What Wins Work?
How to Write Successful Project Proposals
by Brian Lines, Ph.D., Assistant Professor, University of Kansas
When contractors simply had to “sharpen their pencil” to win work, they knew where they stood. In a simpler world, the contractor who could do the job for the lowest price was awarded the contract. Contractors were considered equal, so the lowest-bidder was the firm for the job. Over time, however, owners experienced the grim reality that all contractors were not, in fact, created equal. Some produced higher quality work than others and often the “low bidder” turned out to be the “least efficient producer”. The “low-bidder” would often bring jobs in over budget, rife with change orders, failed quality inspections, costly delays, and undetected flaws that required costly correction over the expected life of the project. This experience soon taught owners to distinguish total cost from initial cost and best-value procurement methods began to rapidly replace the traditional low-bid method.
With sophisticated clients focusing less on lowest initial cost, it is important for contractors (who may be most familiar with low-bid procurement methods) to understand how to be effective when preparing non-price proposal submissions. If not the lowest price, what are owner’s looking for? On what basis are we being evaluated if not on initial cost? Is it all reputation now? How do we write proposals that will win us the work? Should we just brag about how much successful work we have completed? How about references? Do potential clients just want to hear what past owners have to say?
7 Deadly Sins of Proposal Writing
Our analysis of 71 contractor proposals containing both successful and unsuccessful bids revealed that procurement committees did not respond well to the cut and paste marketing language that contractors used in their proposals. Our research uncovered the seven deadly phrases that contractors would cut and paste from one proposal to another:
- “We will work with the Client to…” or “We will meet with the Client to…” or “We will collaborate with the Client to…”
- “We have XX years of experience…”
- “We use the best pre-qualified list of subs, suppliers, and manufacturers…”
- “We are highly experienced in”… (insert current industry buzzword, i.e. Lean, JIT, BIM, LEED, sustainability, etc.)
- “Our company values are… (insert company mission statement, i.e. “We use a Total Team ApproachTM”)
- “Our people are our greatest asset…”
- “Safety is our #1 priority…”
AVOID THESE SEVEN PHRASES AT ALL COST
What Wins Work?
The secret ingredient for writing successful proposals in a non-low-bid proposal environment is - differentiation. Owners gave high scores to proposals that differentiated the contractor’s unique qualifications for delivering quality to their specific project. Owners responded favorably to proposals that:
1 - Focus on explaining how the contractor will approach their project in actionable, step-by-step terms including:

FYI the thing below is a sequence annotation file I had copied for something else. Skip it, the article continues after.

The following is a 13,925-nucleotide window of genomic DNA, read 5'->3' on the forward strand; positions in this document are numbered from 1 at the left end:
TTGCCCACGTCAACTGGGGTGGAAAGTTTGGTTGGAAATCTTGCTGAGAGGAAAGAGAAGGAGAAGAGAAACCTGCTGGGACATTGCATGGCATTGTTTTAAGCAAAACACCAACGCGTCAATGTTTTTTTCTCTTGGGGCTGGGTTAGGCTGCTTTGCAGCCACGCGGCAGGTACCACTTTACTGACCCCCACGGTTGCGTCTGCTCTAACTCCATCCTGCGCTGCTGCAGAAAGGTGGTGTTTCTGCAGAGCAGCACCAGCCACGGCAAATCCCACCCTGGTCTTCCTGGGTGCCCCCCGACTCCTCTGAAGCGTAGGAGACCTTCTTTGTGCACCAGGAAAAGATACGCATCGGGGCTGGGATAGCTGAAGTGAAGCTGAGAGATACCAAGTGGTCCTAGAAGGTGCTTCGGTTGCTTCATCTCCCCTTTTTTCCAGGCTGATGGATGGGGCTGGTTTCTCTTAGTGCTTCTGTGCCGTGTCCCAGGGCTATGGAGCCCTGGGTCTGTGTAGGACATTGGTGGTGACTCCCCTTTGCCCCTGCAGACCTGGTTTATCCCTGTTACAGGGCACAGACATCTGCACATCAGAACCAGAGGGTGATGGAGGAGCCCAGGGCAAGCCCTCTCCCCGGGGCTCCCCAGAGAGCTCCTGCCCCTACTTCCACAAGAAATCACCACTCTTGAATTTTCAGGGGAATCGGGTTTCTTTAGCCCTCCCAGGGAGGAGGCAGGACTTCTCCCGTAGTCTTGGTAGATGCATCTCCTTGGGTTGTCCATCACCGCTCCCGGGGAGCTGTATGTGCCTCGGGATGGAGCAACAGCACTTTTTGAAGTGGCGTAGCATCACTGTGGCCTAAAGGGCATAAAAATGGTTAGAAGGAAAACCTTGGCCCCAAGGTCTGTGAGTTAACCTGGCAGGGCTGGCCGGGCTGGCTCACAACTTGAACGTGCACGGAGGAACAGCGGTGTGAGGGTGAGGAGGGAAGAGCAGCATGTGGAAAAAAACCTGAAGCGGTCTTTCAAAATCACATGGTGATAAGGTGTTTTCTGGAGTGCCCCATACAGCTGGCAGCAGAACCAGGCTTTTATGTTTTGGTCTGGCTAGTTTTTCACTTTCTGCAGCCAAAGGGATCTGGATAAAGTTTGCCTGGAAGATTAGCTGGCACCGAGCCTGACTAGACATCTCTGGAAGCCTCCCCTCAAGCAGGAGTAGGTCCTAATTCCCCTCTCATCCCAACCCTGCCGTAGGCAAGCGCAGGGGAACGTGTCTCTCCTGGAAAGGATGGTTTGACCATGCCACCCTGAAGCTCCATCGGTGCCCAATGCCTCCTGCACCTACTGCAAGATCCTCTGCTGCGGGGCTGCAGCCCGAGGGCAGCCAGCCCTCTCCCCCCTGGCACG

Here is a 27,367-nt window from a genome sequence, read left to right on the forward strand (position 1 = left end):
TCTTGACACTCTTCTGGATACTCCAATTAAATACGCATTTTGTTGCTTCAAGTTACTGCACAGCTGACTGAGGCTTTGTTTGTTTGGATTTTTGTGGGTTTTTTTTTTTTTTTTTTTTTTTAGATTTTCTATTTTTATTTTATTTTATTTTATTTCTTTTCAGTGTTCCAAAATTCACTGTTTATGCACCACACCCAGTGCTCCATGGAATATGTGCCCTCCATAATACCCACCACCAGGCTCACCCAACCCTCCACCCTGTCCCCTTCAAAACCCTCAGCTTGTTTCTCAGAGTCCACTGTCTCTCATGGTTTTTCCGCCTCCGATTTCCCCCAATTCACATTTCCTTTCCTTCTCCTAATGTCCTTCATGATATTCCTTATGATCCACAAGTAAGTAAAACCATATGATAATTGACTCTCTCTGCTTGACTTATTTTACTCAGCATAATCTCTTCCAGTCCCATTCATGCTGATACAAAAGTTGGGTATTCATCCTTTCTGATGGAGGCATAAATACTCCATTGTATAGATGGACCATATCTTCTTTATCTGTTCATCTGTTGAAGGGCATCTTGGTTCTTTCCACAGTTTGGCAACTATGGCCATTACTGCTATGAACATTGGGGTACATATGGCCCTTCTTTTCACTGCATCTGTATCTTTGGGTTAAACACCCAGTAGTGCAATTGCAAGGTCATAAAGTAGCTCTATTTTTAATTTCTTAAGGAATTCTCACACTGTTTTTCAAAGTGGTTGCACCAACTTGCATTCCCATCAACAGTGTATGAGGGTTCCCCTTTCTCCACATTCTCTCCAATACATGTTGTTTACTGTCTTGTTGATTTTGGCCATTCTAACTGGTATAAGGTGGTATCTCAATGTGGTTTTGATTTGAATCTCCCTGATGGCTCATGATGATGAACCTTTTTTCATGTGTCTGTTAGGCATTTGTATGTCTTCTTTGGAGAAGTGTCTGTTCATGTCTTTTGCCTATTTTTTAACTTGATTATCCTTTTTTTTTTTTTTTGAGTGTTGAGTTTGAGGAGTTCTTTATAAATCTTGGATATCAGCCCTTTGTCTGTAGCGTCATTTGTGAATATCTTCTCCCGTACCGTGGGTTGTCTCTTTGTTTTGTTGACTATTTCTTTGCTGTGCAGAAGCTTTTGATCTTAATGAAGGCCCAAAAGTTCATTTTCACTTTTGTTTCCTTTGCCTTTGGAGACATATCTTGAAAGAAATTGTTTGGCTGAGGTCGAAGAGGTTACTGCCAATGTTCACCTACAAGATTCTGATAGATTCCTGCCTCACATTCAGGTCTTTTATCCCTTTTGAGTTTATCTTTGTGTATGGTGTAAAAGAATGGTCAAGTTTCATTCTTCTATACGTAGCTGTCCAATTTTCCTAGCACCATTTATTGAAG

- Highlights of project-specific information.
- Step-by-step action plans that address explicit aspects of the project scope.
- Thorough discussion of contractor-controlled items.
2 - Offer alternate proposals that provide a comprehensive review of potential scope options to enhance the project and ensure the associated cost and schedule impacts are clearly defined. Owners value discussion of how the challenges and complexities of construction operations would be managed if the contractor were to be awarded the project.
- Discuss project management items of concern to the owner.
- Recommend actionable approaches, mitigation plans, and resolution strategies.
3 -Identify design-related risks (AND SOLUTIONS) in order to stand out to evaluators and show your in-depth understanding of the construction operations that are needed to actually build the design.
- Don’t be afraid to Identify design-related risk elements that could potentially impact project cost and schedule.
- Do not focus on cost-savings. To the contrary, proposing scope alternatives that were cost-additive received higher evaluation scores. This may sound counterintuitive, but the reality is that more sophisticated clients are less focused on lowest-initial cost. Instead, they are interested in life-cycle costs and view construction as a service experience that comes as a value proposition for project quality.
New non-low-bid proposals are more successful when contractors focus on explaining their expertise in actionable, step-by-step terms. Also, identifying design-related risks (AND SOLUTIONS) stands out to evaluators and shows that the contractor has in-depth understanding of the construction operations. Successful proposals highlight project-specific information. In other words, successful proposals always pass the “copy-and-paste” test – if the content can be copied from one proposal to the next, then it is NOT specific enough to stand out to a Client’s evaluation team. And believe it or not, our research shows that successful proposals provide options and scope alternates – even when these options are cost-additive.